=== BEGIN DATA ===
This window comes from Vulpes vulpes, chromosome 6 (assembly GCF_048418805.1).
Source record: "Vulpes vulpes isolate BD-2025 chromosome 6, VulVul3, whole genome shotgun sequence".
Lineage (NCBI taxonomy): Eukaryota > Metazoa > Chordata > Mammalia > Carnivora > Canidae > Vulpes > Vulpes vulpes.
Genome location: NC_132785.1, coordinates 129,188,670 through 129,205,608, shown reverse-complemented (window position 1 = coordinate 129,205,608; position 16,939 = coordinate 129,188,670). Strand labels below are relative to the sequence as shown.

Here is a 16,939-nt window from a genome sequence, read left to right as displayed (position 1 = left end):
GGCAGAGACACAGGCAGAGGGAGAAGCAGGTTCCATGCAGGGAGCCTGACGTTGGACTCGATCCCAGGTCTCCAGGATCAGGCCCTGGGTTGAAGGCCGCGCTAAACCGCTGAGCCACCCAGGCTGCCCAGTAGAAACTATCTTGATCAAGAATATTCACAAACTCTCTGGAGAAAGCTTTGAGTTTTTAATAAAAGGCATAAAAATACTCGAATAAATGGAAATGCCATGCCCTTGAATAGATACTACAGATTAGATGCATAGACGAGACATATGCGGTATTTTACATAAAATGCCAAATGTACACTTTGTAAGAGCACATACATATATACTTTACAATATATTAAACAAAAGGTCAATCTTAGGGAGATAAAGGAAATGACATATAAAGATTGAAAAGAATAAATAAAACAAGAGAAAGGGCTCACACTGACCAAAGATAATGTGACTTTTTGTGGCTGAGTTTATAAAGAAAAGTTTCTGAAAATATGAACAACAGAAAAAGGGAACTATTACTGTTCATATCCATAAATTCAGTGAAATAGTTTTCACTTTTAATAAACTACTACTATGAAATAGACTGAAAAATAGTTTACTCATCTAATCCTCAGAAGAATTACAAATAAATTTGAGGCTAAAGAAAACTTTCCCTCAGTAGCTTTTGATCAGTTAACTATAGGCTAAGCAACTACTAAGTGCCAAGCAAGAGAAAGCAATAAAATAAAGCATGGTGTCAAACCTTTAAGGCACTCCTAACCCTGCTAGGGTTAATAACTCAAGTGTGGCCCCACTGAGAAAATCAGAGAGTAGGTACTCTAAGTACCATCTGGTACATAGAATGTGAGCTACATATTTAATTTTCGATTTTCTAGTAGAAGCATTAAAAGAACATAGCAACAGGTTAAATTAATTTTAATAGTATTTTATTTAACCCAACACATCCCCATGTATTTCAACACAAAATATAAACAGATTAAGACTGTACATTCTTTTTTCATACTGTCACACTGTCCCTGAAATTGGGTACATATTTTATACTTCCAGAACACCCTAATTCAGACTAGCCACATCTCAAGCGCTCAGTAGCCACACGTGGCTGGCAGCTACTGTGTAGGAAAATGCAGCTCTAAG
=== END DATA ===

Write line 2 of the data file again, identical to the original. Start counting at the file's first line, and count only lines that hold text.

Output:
Source record: "Vulpes vulpes isolate BD-2025 chromosome 6, VulVul3, whole genome shotgun sequence".